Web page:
I simply cannot move past all that. In fact, I’m mentally stuck at this point, my mind utterly unable to comprehend the details in a way that has never happened to me before with Chanel scents. I love, own, and wear Coromandel, which is an innocuous tribute to the Chinese lacquer screens that Coco loved. In point of fact, I have no issues with people buying anything from the company as a whole, since Chanel is Jewish-owned and has been in its entirety since the 1970s. But paying tribute to Misia Sert, the woman Coco would shoot up with? What’s next, an Exclusif for men called “Hans Günther” or “von Dincklage”? How about naming the next one “Abwehr,” for the Nazi military intelligence spy agency that employed her? Or “Bendor,” for the infamous, raging anti-Semite, pro-Nazi duke that she had a long relationship with? Misia Sert, indeed. Pah.
What on earth was the company thinking in going this route??! I can’t understand it. The billionaire Wertheimer brothers who now own the company usually take such care to avoid anything that could possibly, tangentially, potentially bring up their founder’s wretched vileness. But, with Misia, they’ve opened a can of worms and I, for one, wouldn’t want to spend $160 or $280 on a perfume that constantly makes me think of junkies and Nazis.
I truly apologise to you for starting the review on this tack, but I hope you can see that my difficulty is genuine, so I couldn’t just mention the issue as a passing footnote at the end. I will do my best not to discuss either woman further, to the extent it is possible.
violet, iris, orris root, Turkish rose, rose from Grasse, benzoin and tonka bean
Misia opens on my skin with iris that is cool and slightly stone-like, but also impressively buttery. It is laced with a demure rose that is barely sweetened, smudged at the corners with a green violet, and then dusted with the very smallest touch of a sweetened powder that feels identical to heliotrope. The latter gives an underlying “clean baby” whiff and an occasional cleanness that I hesitate to compare to scented baby powder, but it is somewhere in that vicinity.
To my surprise and great relief, there is none of the usual Chanel floral-aldehydic accord that marks so many of the brand’s fragrances. There is also nothing “bathtastic” about Misia’s opening and only once in a blue moon is there a floral hairspray undertone. Instead, Misia has more of a naturalistic cleanness, like skin after a shower that has been turned silky with iris/orris butter, then dusted with heliotrope powder. It’s a largely uncomplicated, feminine, floral scent that feels fluffy, youthful (but not “young girl”) but, also, simultaneously, elegant, sophisticated, and highly polished as well.
Misia differs from some Chanel’s fragrances in another way: it doesn’t scream cold hauteur, and the scent never keeps you at a reserved distance. It’s not merely due to the absence of the aldehydes that are such a signature of the brand, nor even the greenness that characterizes some of the other scents like Chanel No. 19 or Bel Respiro, for example. Rather, I think Olivier Polge has taken enormous care to ensure that the iris never skews too stony or cool. It is certainly never musty or rooty; this is not an iris that would ever evoke the dark, dank, earthy depths of a crypt or frozen, iced vodka like Serge Lutens‘ futuristic Iris Silver Mist.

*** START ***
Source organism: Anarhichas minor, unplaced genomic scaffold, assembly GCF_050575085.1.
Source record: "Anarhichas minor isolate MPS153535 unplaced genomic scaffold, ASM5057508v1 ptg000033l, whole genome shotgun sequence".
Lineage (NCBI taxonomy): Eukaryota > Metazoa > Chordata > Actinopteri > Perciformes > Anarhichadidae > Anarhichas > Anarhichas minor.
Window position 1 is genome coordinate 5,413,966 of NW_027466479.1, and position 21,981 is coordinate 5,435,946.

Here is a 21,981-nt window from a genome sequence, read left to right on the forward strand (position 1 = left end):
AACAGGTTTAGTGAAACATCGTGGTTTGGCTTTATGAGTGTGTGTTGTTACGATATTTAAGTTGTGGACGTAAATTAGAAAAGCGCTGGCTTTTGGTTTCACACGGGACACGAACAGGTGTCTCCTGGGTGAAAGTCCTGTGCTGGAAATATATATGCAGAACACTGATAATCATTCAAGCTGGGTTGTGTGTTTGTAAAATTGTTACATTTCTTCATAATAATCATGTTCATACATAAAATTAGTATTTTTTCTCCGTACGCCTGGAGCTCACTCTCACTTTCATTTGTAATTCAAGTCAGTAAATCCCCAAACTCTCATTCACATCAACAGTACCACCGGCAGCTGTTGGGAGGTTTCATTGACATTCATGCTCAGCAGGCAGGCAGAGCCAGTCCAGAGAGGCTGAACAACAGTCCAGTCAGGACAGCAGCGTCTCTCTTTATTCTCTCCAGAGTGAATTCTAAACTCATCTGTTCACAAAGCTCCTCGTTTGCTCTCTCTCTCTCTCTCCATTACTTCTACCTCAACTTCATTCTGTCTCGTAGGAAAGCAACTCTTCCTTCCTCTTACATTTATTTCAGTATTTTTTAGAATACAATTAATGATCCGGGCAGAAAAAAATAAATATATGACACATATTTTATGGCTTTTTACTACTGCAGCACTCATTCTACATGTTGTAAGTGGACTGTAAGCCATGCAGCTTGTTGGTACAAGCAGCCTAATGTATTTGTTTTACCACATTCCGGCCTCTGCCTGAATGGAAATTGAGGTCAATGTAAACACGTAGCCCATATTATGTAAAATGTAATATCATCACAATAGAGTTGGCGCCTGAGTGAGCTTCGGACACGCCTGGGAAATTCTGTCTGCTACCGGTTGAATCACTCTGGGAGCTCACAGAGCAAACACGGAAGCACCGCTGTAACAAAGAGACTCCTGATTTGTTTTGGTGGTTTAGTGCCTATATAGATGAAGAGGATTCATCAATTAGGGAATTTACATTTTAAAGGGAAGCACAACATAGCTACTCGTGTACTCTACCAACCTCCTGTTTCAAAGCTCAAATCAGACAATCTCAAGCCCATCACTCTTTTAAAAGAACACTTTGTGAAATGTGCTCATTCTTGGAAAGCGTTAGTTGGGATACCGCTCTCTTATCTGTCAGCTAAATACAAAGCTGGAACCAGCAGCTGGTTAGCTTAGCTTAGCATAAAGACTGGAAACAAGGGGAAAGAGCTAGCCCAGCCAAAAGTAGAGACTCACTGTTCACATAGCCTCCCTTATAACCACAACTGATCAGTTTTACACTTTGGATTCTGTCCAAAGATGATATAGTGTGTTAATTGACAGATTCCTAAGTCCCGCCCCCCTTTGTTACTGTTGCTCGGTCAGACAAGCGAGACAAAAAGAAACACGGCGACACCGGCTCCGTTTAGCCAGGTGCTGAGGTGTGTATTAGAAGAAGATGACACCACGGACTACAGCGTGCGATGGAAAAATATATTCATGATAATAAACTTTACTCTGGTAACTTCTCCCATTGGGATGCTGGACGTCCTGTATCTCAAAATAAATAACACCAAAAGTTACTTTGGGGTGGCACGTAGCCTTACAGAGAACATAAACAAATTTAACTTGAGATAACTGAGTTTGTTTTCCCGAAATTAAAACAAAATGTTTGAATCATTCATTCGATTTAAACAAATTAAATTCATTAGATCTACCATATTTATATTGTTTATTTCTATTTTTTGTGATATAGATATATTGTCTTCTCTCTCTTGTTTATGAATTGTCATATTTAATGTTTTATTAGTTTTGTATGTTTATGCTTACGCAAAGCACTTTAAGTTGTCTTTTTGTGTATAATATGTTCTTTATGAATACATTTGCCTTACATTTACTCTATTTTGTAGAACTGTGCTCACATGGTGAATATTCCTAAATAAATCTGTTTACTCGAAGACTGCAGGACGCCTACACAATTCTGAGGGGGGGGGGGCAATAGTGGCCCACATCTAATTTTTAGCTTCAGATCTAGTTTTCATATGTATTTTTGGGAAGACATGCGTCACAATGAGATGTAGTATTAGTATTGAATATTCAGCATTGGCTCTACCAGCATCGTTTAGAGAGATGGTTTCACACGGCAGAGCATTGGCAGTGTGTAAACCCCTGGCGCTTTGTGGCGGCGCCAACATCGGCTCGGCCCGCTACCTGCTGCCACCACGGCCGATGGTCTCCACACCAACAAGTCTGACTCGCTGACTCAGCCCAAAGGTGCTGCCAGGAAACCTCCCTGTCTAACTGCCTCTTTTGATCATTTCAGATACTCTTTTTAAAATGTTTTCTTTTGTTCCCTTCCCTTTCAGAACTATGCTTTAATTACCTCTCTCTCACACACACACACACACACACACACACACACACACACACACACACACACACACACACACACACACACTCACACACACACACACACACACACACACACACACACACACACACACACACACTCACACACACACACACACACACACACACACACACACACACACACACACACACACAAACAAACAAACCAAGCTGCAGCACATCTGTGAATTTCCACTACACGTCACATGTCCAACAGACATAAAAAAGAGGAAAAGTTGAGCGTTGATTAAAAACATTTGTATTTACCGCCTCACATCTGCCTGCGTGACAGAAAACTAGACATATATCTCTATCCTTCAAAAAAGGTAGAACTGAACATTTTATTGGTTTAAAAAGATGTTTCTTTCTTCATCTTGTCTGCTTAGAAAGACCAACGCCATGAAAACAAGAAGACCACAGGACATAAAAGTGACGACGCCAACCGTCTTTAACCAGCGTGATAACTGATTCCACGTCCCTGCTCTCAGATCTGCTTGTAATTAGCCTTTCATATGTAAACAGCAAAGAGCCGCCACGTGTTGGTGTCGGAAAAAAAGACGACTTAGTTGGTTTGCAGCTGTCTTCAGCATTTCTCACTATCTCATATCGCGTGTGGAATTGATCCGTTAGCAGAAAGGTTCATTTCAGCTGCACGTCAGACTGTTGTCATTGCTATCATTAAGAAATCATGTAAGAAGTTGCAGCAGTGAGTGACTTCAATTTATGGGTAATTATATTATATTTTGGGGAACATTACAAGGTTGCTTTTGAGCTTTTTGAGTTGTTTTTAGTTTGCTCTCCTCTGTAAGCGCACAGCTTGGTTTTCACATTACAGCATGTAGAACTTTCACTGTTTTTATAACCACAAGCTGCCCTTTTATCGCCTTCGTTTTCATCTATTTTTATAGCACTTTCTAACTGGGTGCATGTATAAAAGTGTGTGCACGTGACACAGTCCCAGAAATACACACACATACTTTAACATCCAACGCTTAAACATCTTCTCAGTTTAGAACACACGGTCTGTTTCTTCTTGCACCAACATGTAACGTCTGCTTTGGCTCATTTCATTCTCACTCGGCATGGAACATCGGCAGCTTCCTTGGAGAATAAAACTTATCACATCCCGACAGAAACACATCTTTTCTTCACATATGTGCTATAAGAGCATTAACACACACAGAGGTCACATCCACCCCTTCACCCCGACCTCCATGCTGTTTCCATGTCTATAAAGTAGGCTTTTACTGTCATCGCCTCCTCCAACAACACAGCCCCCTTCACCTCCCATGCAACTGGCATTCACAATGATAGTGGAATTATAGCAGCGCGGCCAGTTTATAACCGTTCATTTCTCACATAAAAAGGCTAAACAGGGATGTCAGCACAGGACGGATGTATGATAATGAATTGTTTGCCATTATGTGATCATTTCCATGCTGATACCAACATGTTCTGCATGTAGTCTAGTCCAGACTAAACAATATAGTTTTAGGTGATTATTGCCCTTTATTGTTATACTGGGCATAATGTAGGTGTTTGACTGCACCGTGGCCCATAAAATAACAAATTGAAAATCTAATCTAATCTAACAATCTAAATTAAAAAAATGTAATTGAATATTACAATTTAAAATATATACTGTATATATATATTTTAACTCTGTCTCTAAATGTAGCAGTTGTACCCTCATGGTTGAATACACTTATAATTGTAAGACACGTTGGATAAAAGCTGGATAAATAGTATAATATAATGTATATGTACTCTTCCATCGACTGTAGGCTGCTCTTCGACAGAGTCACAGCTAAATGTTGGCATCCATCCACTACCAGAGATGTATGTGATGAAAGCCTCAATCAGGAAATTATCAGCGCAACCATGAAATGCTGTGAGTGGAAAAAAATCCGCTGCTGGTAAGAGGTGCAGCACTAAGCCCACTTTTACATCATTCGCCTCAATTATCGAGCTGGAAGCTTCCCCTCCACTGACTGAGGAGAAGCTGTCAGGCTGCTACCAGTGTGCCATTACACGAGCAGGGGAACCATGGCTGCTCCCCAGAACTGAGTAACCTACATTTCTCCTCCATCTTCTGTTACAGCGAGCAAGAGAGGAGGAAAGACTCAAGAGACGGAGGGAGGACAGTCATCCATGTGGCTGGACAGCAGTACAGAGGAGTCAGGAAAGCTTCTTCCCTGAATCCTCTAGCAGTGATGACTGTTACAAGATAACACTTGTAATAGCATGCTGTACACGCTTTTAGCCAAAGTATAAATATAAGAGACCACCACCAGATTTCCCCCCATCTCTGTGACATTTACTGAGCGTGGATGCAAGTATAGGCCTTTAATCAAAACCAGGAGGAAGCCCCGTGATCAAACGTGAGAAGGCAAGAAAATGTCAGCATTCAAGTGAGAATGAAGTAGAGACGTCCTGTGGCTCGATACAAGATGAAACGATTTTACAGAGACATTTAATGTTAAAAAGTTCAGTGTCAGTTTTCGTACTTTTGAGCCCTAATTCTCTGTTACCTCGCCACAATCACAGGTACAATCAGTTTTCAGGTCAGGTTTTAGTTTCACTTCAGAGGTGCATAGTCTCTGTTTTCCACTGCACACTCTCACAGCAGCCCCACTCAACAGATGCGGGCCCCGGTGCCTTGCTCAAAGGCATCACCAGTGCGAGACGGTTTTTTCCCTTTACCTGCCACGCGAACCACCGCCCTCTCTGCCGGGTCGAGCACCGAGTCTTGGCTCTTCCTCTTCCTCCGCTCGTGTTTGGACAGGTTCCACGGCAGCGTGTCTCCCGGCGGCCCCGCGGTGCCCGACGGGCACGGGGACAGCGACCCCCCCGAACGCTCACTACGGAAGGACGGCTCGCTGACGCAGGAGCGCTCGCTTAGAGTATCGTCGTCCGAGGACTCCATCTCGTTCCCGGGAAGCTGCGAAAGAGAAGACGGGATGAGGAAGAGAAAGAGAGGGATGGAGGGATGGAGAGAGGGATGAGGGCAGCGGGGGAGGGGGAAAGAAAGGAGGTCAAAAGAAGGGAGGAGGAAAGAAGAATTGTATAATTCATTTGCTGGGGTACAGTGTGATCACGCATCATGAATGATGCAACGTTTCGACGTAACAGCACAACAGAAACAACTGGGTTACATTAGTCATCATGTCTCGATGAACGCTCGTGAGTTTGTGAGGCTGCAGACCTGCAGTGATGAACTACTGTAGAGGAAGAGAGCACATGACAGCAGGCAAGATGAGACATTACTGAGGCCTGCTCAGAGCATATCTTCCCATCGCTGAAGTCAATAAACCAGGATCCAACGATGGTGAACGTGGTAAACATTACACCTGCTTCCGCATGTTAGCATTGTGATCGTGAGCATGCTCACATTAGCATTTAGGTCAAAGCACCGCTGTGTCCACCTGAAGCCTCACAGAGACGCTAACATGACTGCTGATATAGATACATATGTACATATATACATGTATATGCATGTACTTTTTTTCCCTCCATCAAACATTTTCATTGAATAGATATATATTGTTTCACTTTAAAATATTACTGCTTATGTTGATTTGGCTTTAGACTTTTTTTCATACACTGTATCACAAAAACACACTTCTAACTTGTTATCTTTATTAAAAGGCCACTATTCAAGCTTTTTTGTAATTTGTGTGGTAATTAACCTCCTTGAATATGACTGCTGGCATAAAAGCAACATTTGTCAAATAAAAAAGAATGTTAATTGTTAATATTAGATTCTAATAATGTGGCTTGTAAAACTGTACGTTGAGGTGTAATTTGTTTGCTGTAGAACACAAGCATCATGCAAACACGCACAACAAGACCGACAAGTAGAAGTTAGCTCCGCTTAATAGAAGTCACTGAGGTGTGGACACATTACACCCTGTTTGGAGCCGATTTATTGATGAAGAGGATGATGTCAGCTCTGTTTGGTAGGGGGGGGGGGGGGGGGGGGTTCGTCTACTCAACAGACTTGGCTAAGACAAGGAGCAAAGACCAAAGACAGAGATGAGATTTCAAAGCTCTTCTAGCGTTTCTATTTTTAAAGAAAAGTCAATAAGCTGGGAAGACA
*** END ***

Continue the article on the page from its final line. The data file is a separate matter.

This is a softer, gentler, fluffy iris that initially feels as though it were painted in Impressionist watercolours before it turns warm and plush 90 minutes into the perfume’s development. At that point, the sweetened warmth from the benzoin resin and the tonka wash over the flower’s petals, turning them creamy and buttery in a way that is really nice, even for a non-iris lover like myself.
The iris may lie at the heart of Misia, but it is never alone. The violet weaves in and out, sometimes smelling exceedingly strong, sometimes merely dancing around the edges like a supplicant. The rose hangs back, quieter and more muted as the perfume develops. From the 2nd hour onwards, it is more of a shimmering whisper on my skin, an echo that hovers in the air rather than a solid, powerful, heavy note.
Misia continually took unexpected turns as it developed. I had expected a bathtastic, soapy, aldehydic bouquet that would turn into pure lipstick and makeup, but that doesn’t really happen. In fact, I’m surprised by how little Misia evokes makeup, or the classical lipstick/powder accord that is usually triggered by an iris, orris, violet mix. This is definitely a scent with powder, but it is more akin to the sort created by heliotrope with warm, tonka-benzoin sweetness more than anything overtly, loudly, heavily make-up oriented.
In that way, Misia differs from Malle‘s Lipstick Rose, despite sharing many similar notes. On me, Misia is significantly more iris-centric than the Malle; it’s not heavily dominated by the roses; and the violet smudges it with a touch of greenness, instead of lipstick like the Malle. Misia is also not screechingly synthetic like the Malle, has a very balanced degree of white musk, is softer in projection as a result, feels smoother and creamier in body, and is altogether substantially better in quality, in my opinion.
Misia shifts in fractional degrees, changing so slowly and minutely that it takes a few hours before one notices different nuances. Roughly 2.5 hours in, the scent is primarily buttery iris cream laced with a violet that is green but also, now, a little woody. The fragile rose continues to be wrapped around it, as thin and translucent as gossamer cobwebs. The whole thing is dusted with sweetened powder, then nestled within a fluffy, pillowy cocoon that evokes the gentle, soothing traits of heliotrope.
However, now, there are also passing, occasional whiffs of something that distinctly smelt like Pond’s Cold Cream to me. It’s as though the iris’ innate coolness had not only bloomed, but had been supplemented by a definite dash of waxy, fat aldehydes. The result isn’t soapy or “bathtastic, per se, but definitely like the thick, facial cleansing creams of old. By the end of the 5th hour and the start of the 6th, the cold cream accord grows even more noticeable and constant. It’s overlaid with violets that are no longer green but floral, and as soft as pansy petals. The fragile rose continues to be a shy wallflower at the edges, barely fluttering in near muted silence.